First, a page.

Information Visualization in Grad School, Part 1

IUSOICRecently I’ve finished my final exam in my first graduate school course at Indiana – Information Visualization – and am beginning the final group project. I wanted to talk a little bit about my experience as a non-traditional student returning to graduate school part-time while working full-time.

According to Yi Deng, “We are facing a huge deficit in people — (with) the knowledge and skills to generate value from data — dealing with the non-stop tsunami. How do you aggregate and filter data, how do you present the data, how do you analyze them to gain insights, how do you use the insights to aid decision-making, and then how do you integrate this from an industry point of view into your business process? The whole thing is hugely important for the future.”

I chose to pursue an advanced degree from Indiana over earning self-taught credentials because I thought the transition back into the world with homework and assignments would be smoother for me with a more structured learning environment. So far that has been the case as I balanced the responsibilities of viewing the lectures, taking the quizzes and completed the homework after working all day. It has not been easy by any stretch of the imagination but rewarding so far. I think it helps that the topic of information visualization is very interesting to me, I can see real world applications and that I don’t have any spare time to NOT do my absolute best.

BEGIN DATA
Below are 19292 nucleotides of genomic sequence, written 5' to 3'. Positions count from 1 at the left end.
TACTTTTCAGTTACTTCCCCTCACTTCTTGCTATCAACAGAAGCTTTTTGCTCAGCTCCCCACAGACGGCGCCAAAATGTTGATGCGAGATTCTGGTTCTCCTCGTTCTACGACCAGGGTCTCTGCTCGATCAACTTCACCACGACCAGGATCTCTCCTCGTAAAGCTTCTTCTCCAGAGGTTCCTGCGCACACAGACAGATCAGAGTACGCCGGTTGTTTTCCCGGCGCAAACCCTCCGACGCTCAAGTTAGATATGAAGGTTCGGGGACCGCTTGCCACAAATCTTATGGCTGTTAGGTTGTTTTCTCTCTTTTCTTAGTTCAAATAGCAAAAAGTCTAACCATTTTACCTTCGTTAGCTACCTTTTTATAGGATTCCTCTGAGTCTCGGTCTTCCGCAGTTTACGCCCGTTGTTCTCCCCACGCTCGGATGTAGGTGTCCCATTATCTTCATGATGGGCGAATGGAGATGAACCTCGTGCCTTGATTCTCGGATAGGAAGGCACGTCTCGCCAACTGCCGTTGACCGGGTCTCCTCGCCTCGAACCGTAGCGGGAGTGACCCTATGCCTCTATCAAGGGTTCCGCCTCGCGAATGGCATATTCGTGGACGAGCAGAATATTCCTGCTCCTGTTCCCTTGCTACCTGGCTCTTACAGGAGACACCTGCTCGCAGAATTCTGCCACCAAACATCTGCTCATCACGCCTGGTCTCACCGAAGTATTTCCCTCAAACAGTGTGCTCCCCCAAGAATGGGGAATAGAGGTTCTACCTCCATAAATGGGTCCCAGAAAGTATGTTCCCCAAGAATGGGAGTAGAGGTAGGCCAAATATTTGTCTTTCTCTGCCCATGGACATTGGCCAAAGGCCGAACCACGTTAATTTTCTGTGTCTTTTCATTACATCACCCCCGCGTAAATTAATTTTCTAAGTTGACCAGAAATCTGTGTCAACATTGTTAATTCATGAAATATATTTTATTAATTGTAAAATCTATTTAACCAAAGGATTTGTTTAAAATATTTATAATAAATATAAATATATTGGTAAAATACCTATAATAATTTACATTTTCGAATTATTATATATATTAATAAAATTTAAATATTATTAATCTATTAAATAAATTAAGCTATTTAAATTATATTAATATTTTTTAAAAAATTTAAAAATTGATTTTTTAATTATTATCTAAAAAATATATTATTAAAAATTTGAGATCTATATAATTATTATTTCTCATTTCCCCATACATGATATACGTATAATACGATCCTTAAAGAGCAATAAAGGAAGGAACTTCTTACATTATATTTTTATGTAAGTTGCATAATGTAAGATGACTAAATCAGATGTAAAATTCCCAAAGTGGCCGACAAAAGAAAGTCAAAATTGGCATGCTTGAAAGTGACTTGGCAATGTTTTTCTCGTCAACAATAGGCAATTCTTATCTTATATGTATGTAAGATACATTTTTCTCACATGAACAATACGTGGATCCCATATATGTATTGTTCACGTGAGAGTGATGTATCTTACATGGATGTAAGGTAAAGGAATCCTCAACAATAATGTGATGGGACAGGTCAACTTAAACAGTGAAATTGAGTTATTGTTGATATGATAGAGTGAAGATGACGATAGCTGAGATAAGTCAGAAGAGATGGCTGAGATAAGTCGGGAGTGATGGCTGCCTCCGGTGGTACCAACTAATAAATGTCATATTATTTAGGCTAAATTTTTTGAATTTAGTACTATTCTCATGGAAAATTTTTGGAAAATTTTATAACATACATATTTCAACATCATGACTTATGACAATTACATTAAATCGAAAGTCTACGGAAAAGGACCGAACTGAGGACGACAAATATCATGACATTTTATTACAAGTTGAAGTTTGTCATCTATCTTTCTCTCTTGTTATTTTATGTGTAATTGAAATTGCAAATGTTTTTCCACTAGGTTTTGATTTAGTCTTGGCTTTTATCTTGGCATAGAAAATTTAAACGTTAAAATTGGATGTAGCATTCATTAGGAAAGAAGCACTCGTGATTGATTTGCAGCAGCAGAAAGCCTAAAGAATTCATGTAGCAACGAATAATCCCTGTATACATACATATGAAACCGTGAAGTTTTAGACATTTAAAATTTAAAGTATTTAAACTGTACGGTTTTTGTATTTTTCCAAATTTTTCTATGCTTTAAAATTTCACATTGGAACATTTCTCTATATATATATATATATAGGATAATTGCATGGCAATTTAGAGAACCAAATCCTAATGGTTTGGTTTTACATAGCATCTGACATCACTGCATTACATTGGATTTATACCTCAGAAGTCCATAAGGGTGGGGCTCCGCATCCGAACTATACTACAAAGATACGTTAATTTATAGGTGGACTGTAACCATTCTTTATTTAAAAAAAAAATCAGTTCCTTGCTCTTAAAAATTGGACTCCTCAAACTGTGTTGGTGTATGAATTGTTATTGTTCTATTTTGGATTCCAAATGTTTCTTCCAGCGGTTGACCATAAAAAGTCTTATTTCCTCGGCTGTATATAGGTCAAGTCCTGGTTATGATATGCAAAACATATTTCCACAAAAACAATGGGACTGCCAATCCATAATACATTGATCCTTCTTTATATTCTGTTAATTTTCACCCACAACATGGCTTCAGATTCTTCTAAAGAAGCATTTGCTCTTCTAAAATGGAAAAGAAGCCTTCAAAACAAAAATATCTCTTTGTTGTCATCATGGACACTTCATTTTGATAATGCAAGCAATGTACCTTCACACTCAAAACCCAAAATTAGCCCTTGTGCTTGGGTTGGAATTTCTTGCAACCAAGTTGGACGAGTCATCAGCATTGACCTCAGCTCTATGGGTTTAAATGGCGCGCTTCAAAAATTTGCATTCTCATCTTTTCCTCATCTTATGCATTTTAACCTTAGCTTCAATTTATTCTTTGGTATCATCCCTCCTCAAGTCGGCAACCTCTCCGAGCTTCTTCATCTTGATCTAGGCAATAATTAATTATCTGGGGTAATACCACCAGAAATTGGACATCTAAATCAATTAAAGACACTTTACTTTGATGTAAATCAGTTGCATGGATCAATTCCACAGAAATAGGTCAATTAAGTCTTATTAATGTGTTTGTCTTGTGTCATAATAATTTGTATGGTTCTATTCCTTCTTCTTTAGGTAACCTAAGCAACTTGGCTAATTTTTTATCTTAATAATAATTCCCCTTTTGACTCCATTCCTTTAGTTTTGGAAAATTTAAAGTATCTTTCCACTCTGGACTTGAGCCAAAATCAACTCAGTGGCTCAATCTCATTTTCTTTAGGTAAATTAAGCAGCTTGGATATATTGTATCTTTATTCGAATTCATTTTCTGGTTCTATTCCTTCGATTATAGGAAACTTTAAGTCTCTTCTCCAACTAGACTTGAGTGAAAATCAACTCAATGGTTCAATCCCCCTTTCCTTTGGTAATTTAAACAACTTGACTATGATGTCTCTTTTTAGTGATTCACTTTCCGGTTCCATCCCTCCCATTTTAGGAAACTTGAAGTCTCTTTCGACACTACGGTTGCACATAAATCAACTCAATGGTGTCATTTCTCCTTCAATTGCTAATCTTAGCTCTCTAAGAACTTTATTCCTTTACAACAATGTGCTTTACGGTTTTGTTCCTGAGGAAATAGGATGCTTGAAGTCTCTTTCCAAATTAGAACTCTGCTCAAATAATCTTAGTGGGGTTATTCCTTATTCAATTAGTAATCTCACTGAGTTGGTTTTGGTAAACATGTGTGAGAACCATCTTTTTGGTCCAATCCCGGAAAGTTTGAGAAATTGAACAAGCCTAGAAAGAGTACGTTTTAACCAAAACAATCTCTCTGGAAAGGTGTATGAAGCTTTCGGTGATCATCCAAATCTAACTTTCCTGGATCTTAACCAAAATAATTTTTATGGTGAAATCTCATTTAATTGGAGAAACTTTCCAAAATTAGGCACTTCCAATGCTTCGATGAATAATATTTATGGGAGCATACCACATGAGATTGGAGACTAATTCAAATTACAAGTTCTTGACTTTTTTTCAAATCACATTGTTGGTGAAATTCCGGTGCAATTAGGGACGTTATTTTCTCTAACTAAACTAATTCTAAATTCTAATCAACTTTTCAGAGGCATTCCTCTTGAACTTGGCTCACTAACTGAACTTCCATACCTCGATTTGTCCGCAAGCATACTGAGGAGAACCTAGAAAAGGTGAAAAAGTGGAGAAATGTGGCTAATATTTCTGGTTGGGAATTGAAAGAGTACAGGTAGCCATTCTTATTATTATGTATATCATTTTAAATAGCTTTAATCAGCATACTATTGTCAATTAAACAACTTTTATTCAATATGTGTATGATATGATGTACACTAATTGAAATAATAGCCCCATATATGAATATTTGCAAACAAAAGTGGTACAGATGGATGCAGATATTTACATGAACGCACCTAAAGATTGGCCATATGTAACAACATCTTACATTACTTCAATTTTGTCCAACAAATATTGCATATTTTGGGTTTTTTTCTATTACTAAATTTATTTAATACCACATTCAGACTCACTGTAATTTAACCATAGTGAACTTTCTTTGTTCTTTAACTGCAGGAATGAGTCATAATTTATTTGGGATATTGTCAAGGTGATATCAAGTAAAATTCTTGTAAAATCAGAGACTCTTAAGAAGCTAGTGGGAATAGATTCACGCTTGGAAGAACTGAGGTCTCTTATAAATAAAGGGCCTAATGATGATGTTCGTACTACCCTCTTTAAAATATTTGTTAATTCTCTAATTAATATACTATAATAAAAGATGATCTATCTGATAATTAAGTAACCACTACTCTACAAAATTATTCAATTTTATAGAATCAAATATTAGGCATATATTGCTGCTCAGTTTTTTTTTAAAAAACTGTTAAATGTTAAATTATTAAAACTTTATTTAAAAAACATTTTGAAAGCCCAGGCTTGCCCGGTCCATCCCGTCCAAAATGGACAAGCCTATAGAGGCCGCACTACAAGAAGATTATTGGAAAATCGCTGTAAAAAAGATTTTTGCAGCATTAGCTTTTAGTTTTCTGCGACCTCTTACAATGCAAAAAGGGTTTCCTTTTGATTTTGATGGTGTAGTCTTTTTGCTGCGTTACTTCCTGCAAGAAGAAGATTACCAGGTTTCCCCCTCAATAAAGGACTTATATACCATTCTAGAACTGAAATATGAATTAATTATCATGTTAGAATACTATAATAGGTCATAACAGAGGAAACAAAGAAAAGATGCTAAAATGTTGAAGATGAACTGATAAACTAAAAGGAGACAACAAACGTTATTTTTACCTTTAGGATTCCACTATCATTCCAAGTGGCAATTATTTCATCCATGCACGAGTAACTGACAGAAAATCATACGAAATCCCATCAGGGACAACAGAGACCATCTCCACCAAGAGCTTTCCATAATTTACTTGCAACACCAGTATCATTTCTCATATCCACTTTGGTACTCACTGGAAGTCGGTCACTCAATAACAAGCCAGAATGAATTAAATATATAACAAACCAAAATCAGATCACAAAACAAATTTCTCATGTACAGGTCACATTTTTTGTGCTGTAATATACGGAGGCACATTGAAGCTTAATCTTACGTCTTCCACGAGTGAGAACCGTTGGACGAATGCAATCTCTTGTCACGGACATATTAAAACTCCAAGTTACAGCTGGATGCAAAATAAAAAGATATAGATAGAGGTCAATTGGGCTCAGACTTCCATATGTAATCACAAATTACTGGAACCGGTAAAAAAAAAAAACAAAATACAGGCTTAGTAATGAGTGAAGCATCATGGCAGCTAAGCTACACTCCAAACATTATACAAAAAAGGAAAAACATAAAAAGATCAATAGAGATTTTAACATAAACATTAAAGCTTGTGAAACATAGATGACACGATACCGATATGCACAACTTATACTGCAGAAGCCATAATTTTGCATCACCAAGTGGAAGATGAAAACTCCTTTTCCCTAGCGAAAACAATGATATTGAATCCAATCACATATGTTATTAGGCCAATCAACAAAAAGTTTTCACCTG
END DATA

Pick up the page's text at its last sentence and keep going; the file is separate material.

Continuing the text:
I chose data science because I have always loved learning and see the value that can be derived from information and am excited to see how this field continues to grow and evolve. I believe that information can change the world. After talking with some professionals in the field, I know I will eventually need to become an expert in one of the specializations – visualization, databases, machine learning, etc.

The first half of this course I spent learning theory and practicing it with hands-on assignments using the Sci2 data visualization open source tool. Studying the temporal, geospatial, topical and networks of scholarly datasets at the micro, meso and macro level has provided a great foundation for explaining data. Although there are a few quirks I didn’t like about the user experience in the Sci2 tool, it’s a commonly accepted and used tool by researchers and others at the NSF, USDA and NIH. You can find some of my data visualizations on my website and join me as I begin this grad school journey.

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